The side of her race car might say Hailie Deegan, but perhaps it’s time we call her ‘Hailie the Headliner.’
At 17 years old, Deegan quickly took the NASCAR world by storm as a pretty, young, female race car driver. Lately, she’s been taking all the attention, too – albeit for what are arguably the wrong reasons.
Following the NASCAR K&N Pro Series West race Saturday at Colorado National Speedway, Deegan was the talk of the town. In the process of winning for the second time this season, Deegan made contact with her Bill McAnally teammate Derek Kraus on the last lap in the final two corners.
Made contact. Ran over. Spun out. That’s what has sparked the latest conversation, not only about how she won, but the fact that Deegan’s three career wins have involved contact.
Unless one is a team owner, sponsor, or NASCAR official, there should be no telling a driver how to hold the steering wheel. What this incident has done instead is solidify the belief that Deegan doesn’t care what anyone on or off the track thinks, and she has repeatedly made it clear she’s here to win races, will do so at any cost, and then climb out and tell you all about it.
Deegan, like a Kyle Busch or Johnny Sauter, Clint Bowyer, and even a Tyler Reddick, is a firecracker personality who can make people cry with laughter or shake with anger.
Here’s how it went down Saturday: Deegan lined up on the inside as the leader for the final restart. Kraus made it three-wide on the inside going into Turn 1 to take the lead, leaving Deegan fighting for second place with Trevor Huddleston. Deegan took second down the backstretch on the final lap, and then into Turn 3 got to the inside of Kraus and sent him around.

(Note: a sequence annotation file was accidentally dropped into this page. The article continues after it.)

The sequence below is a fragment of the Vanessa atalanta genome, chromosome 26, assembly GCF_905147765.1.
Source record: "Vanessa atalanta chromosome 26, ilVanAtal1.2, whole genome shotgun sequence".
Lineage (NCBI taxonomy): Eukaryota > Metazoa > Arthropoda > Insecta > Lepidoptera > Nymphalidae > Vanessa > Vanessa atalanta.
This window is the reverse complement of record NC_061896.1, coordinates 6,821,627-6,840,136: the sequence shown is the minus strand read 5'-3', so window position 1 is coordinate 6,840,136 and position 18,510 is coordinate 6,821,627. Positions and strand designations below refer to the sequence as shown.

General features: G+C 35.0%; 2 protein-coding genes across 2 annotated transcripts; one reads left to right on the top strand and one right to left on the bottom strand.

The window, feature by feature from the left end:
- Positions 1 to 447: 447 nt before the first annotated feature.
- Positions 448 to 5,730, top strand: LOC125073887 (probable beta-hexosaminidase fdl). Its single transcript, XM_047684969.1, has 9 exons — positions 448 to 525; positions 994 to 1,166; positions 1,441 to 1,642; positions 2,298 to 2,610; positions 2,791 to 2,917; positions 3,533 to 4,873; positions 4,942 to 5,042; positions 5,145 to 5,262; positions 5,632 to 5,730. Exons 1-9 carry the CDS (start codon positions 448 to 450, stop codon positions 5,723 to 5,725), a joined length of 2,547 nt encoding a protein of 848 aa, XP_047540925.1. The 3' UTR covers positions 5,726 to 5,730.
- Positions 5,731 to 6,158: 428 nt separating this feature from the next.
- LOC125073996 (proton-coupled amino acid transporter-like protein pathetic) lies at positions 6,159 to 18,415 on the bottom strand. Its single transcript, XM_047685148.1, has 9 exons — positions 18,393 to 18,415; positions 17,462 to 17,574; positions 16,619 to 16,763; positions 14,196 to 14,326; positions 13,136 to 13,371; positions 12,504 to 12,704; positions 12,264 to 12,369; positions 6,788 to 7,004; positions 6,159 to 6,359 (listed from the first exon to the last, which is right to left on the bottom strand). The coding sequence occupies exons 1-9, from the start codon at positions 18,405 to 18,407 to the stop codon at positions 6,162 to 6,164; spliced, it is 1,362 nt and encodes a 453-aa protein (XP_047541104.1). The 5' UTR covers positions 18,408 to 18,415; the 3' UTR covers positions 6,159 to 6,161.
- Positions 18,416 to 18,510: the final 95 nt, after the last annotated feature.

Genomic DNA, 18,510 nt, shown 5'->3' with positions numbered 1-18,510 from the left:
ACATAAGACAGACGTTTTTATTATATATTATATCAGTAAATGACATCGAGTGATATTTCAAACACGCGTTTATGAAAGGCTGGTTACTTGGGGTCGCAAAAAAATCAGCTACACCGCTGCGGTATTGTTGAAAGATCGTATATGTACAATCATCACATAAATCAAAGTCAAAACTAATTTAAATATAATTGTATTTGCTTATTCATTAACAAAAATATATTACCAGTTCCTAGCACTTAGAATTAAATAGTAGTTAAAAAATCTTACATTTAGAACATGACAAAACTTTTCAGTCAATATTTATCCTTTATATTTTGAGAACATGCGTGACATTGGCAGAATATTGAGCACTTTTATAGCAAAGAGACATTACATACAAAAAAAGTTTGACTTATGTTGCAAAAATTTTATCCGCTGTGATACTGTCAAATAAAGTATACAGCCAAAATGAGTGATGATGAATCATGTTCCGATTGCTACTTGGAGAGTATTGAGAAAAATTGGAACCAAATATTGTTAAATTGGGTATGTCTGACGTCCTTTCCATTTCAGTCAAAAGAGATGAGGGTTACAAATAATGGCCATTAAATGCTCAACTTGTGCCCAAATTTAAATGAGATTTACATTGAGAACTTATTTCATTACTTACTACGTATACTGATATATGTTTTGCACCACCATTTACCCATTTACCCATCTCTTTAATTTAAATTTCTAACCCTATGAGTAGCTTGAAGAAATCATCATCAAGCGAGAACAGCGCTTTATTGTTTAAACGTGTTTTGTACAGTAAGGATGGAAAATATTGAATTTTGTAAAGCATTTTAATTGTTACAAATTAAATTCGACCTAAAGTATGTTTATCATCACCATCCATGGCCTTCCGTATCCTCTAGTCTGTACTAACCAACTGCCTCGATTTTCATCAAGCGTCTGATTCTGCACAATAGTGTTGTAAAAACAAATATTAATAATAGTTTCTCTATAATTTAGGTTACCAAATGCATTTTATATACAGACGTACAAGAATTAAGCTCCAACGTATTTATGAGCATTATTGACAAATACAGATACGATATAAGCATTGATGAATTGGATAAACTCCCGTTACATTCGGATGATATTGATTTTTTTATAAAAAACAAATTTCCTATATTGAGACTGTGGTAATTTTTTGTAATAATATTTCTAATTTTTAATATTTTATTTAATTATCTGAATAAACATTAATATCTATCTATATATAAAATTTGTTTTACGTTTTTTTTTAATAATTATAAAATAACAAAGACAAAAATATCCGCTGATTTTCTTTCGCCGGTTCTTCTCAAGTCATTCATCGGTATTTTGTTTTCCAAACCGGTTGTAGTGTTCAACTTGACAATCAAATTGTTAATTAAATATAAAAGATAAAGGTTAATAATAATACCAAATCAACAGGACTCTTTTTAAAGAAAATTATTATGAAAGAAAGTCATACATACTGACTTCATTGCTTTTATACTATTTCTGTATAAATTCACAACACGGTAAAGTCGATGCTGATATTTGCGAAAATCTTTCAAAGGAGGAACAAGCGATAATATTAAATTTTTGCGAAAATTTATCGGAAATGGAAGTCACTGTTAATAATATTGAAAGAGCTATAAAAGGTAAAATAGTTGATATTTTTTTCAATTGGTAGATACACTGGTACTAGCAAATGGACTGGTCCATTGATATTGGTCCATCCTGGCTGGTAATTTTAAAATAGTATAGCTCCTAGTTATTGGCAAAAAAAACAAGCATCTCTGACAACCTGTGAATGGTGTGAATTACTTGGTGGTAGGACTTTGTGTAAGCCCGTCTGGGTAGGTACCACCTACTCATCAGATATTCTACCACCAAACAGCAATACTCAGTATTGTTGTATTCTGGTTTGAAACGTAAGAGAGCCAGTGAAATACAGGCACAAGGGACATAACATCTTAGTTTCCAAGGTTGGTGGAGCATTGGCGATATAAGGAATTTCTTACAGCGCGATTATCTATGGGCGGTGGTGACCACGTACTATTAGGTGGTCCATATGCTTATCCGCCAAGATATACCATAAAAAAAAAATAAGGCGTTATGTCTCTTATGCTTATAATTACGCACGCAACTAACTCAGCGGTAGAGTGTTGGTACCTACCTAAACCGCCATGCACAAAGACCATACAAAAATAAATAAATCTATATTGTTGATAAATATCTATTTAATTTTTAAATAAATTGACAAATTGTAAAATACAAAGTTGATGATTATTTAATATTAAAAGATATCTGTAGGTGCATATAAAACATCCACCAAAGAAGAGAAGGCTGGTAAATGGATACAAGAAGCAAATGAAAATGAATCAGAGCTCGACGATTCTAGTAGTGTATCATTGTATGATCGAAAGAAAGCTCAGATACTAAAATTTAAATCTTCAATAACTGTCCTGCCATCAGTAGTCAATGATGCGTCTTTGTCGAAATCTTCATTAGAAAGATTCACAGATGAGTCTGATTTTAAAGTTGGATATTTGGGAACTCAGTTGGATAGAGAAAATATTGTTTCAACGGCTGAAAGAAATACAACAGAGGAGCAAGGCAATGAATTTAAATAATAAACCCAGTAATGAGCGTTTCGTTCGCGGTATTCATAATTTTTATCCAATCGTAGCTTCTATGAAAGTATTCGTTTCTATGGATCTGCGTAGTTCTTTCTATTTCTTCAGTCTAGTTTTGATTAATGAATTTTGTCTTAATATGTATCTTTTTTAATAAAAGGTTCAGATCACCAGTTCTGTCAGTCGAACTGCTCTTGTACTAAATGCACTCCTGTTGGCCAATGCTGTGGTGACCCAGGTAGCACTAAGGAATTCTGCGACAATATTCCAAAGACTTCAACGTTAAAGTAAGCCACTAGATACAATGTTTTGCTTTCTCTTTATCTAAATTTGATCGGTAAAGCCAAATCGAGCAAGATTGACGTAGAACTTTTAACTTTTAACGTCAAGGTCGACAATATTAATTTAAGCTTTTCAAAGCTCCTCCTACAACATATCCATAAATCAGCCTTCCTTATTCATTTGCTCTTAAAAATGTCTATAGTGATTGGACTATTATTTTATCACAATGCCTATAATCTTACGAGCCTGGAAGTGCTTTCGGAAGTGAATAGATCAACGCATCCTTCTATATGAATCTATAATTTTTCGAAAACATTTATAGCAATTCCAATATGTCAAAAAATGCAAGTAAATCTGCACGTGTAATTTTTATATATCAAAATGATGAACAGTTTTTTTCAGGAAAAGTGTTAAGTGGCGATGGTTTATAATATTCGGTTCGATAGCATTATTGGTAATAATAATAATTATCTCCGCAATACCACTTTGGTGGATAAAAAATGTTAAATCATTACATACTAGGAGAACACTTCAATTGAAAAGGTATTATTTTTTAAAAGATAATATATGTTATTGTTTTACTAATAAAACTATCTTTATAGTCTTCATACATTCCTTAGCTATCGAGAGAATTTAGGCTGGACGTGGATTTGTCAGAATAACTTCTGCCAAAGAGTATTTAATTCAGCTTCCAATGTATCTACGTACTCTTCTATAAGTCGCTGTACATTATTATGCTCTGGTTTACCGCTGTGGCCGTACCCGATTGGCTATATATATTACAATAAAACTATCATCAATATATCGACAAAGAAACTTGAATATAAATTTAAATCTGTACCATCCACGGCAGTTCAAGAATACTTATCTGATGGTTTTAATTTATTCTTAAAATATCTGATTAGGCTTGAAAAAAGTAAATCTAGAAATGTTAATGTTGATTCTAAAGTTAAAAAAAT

Deegan celebrated while Kraus stewed. And when it came to her post-race interviews and social media, Deegan openly shared her side of the story, and offered no apology.
The highlights were that Deegan said she didn’t expect Kraus, who had a broken sway bar, to “take a swing at me like that” with his move in Turn 1. She said he doesn’t want to race a teammate like that.
But “in the end, I told you guys last week, you take a swing at me, I’m going to take a swing at you back.”
Plus, “hard racing’s hard racing. You want to race me hard, I’m going to race you hard. But that was some fun racing, I have to admit.”
There are not enough drivers at any level of NASCAR who openly share their unfiltered thoughts and intentions, let alone follow through with them. Deegan is a breath of fresh air compared to some Monster Energy NASCAR Cup Series drivers, who nine out of 10 times are flat-out lying when saying they would not make the same move Joey Logano did on Martin Truex Jr. last fall at Martinsville for a chance at winning and competing for a championship.
It’s not like this is a shock either. For months now, Deegan has been adamant with whoever will listen – including on THE RACING WRITER’S PODCAST – that she has to win races and the championship. That attitude is evident with every lap she completes.
Deegan is fearless, determined, and has no reservations on track about her competition – male, female or teammate. And for a sponsor, she’s plenty marketable, and she’s growing quite the fan base.
So right or wrong, Hailie Deegan is a headliner, and this is likely just the start.